On April 7, 2018, one of the prominent English newspapers had a small news-bite, which intrigued me. The bite was regarding a petition by 15 ex-MLAs of Tamil Nadu requesting the leadership to appoint a person belonging to the Scheduled Castes as the Tamil Nadu Congress Committee's (TNCC) president. There were two surprising elements here. One was the fact that these 15 MLAs did not belong to the SC community and the other was the fact that in spite of holding the tag of a pro-SC party at a national level, the TNCC did not have a person belonging to the aforesaid sections since 1979.

The obvious question is, why is there a voice on these lines? While the number of MLAs is not big at the face of it, the fact that they do not belong to the community they are standing by makes the number significant. The answer does seem to be along the lines of winning more seats. On that note, the subsequent question is how so?

Before discussing the aforesaid questions, it would help to understand a distinguishing feature of Tamil Nadu's electoral landscape. One can safely claim that unlike the case in other States, a single caste could not and as things stand, cannot ensure electoral success. While the element of caste plays a role, the larger political identity is wider than it.

To put things in perspective, the community is diverse in itself and hence passing a generalized comment about garnering their support entirely is not a viable claim. The dominant sub-divisions on the lines of politicisation within the SCs in Tamil Nadu are Parayars, Pallars (who are now referred to as Devendra Kula Vellalars) and Arundhadiyars.

In the post-independent era the Dalits as a group, barring a few supported the Congress and then the Dravida Munnetra Kazhagam (DMK). In a few years, the Parayars began to consolidate politically within the cadres of both the Congress and DMK. For instance, the last TNCC president, Elayaperumal belonged to the Parayar community. Former Chief Minister, MG Ramachandran's (MGR) departure from the DMK to form Anna Dravida Munnetra Kazhagam (ADMK) gave the Arundhadiyars another avenue to grow politically. The Pallars stayed with the DMK, probably owing to the domination of Thevars in the ADMK and the long history of hostility between them. Over the years, while the DMK and ADMK could secure their SC cadres to an extent, the Congress could not do so for it began to lose out electorally as well.

The decade of the 90s saw the resurgence of Dalit mobilization in Tamil Nadu and new political parties were formed. The reason as opined by experts among others was the shrinking of space within the cadres of the Dravidian parties owing to both increased assertion of middle caste groups and the shift towards party coalitions (intra-state and with respect to centre).

The changed scenario saw a large section of Parayars consolidating under the Vidudhalai Chiruthaigal Katchi (VCK) and the Pallars and Arundadhiyars consolidated under the Puthiya Tamizhagam Party (PT). In a short span, the Arundhadiyars moved out to consolidate under Aathi Thamizhar Peravai (ATP). The aforesaid parties had the freedom to campaign for their aspirations and when needed, ally with the Dravidian parties to push them politically.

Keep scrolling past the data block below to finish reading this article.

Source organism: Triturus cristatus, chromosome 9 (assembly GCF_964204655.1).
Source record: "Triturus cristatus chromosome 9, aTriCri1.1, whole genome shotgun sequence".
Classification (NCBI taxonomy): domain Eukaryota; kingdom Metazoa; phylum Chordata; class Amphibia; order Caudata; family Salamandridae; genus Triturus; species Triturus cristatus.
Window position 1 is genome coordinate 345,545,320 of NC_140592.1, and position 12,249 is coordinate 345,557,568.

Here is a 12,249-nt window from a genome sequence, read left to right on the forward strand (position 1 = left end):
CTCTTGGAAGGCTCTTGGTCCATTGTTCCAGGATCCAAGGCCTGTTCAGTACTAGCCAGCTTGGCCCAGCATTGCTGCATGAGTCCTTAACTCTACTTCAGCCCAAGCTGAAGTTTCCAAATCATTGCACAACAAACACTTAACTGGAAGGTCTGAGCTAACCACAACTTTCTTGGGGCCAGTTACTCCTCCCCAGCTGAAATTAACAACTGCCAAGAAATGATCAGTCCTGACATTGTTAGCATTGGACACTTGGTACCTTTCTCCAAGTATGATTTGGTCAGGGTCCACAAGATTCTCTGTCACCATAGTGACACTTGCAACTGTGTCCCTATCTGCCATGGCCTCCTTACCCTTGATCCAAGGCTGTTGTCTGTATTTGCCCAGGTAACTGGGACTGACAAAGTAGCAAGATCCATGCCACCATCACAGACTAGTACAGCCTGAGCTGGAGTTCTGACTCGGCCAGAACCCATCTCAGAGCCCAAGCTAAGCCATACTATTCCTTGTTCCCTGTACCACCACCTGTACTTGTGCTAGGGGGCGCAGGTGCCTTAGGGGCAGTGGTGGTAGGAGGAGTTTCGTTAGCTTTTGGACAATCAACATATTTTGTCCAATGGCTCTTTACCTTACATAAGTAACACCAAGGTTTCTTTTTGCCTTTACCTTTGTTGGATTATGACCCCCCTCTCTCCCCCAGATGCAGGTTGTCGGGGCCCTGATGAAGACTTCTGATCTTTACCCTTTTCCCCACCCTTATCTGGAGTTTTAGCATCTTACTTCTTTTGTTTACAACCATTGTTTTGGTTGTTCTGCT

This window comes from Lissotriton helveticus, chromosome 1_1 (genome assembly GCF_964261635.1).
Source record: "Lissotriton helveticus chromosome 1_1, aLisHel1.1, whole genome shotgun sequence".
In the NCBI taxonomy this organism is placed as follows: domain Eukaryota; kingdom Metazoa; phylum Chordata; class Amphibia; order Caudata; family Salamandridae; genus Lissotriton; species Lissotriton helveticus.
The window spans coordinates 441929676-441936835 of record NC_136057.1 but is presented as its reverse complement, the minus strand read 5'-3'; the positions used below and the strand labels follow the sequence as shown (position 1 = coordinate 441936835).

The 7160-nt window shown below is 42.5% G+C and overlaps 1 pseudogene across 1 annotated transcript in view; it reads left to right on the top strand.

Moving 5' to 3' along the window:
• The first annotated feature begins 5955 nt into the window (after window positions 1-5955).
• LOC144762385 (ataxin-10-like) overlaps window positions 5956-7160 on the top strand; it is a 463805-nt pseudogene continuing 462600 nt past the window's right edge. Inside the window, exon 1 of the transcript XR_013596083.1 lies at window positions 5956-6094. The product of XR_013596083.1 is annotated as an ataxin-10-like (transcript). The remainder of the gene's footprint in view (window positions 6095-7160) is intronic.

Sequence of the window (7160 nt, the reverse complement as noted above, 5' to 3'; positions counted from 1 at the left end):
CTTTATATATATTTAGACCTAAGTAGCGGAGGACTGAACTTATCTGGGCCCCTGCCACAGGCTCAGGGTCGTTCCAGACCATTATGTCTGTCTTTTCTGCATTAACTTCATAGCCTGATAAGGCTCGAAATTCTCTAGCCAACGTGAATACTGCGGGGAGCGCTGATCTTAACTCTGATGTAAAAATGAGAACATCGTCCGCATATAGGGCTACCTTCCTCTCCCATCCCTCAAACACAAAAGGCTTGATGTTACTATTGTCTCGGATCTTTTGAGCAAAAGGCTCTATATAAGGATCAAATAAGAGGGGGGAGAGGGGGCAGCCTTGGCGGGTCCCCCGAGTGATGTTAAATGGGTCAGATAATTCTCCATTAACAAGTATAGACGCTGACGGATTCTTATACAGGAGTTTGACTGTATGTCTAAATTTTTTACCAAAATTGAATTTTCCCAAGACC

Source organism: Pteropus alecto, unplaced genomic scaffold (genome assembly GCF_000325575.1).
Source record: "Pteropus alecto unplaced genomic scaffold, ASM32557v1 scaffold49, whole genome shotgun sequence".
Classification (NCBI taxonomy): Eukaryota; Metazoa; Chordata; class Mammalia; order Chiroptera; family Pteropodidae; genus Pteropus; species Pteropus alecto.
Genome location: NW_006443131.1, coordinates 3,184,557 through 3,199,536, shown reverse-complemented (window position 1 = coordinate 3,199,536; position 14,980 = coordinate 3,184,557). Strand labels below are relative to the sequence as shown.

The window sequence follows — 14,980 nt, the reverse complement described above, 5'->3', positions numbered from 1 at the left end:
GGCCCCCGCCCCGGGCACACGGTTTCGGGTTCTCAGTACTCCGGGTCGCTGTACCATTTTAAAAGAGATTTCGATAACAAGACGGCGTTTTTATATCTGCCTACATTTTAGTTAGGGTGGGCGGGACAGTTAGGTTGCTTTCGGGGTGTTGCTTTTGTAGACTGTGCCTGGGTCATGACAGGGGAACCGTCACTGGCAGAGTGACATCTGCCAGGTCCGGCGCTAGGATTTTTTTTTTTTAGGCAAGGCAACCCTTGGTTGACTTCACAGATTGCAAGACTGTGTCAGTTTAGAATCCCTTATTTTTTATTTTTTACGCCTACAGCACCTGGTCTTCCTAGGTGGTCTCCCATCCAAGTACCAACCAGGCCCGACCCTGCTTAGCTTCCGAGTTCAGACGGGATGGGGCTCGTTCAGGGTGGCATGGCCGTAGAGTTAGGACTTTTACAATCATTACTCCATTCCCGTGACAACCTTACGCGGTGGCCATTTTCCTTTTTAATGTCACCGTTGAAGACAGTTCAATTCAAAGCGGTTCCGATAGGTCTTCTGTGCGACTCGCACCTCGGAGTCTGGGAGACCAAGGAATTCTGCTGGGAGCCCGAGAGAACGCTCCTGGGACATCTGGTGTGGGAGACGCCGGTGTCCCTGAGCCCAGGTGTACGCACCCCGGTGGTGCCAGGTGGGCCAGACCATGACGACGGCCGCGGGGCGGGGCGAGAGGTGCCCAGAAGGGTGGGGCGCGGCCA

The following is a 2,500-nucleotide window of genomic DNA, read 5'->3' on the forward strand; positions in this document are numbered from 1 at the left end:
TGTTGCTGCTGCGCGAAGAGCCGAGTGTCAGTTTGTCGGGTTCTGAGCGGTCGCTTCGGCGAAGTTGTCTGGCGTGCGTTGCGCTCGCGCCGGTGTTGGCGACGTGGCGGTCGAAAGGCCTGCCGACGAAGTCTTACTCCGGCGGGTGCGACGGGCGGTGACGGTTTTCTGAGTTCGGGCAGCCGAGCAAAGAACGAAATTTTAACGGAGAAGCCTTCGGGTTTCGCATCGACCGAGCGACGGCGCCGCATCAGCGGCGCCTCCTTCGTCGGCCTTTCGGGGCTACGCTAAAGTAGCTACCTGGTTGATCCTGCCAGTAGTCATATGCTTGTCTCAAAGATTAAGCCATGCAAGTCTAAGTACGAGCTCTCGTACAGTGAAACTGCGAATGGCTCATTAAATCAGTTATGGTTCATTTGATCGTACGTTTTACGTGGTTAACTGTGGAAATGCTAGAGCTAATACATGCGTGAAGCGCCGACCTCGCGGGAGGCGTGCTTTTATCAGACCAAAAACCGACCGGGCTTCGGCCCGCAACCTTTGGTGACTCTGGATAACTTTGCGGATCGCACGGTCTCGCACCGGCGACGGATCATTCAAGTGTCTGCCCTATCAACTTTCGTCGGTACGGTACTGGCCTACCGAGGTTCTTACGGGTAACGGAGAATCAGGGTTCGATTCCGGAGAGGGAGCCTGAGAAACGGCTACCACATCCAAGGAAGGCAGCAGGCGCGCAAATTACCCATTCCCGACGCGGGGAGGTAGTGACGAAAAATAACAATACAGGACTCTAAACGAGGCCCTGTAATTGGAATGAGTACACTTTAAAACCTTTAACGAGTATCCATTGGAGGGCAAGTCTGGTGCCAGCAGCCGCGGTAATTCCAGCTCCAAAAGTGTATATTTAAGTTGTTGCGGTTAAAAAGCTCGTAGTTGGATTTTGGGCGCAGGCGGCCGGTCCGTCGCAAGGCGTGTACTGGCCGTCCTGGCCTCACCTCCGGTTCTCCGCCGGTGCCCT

A precursory look at the electoral performances reveals that the Parayar consolidation is relatively less fluid than that other two. The testament to this is the electoral performance of VCK in elections and the popularity of their leader Thirumavalavan.

The fact that the leaders of Hindu Makkal Katchi (HMK) - a right-wing Hindu nationalist party - are trying to garner the support of Arundadhiyars reiterates the fluidity in Arundhadiyars' consolidation. Lastly, the stance taken by the head of PT Party at the time of the death of Anitha, over the NEET issue and the subsequent hostility among the Pallars exposed the weaknesses within the Pallar consolidation. In other words, playing a role in the consolidation of the Pallars or/and Arundadhiyars would benefit a party both socially and electorally.

The future of the Congress party in Tamil Nadu is strongly marked by coalition with either of the Dravidian parties as against contesting alone. Of the two, DMK is a natural choice. Owing to a Parayar cadre within the DMK, the unconditional support of VCK and some support from the Arundhadiyars of the Nilgiri region; the Congress could strengthen the alliance by garnering the support of either of the two communities (Arundhadiyars seeming to be a more viable option).

Furthermore, the death of former Chief Minister J. Jayalalithaa unsettled the Thevars' consolidation, to which the Congress party seemed to have responded when it elevated Thirunavukkarasar from the community to the position of State President of TNCC, when the party had already elected K.R. Ramasamy as the Chief of Congress Legislative Party (CLP) in 2016. At this juncture, it would be interesting to see how the Congress Party would react to the other avenue that is open to being tapped. A balance should be struck between consolidation of the SCs without unsettling the support already secured and the support to be secured from the Thevars. Notably, the Congress managed to do that in Gujarat with Hardik Patel and Jignesh Mevani.

(Vignesh is a Policy Analyst with a special interest in politics and identities in democratic societies. He holds a Masters in Contemporary India Studies from King’s College, London)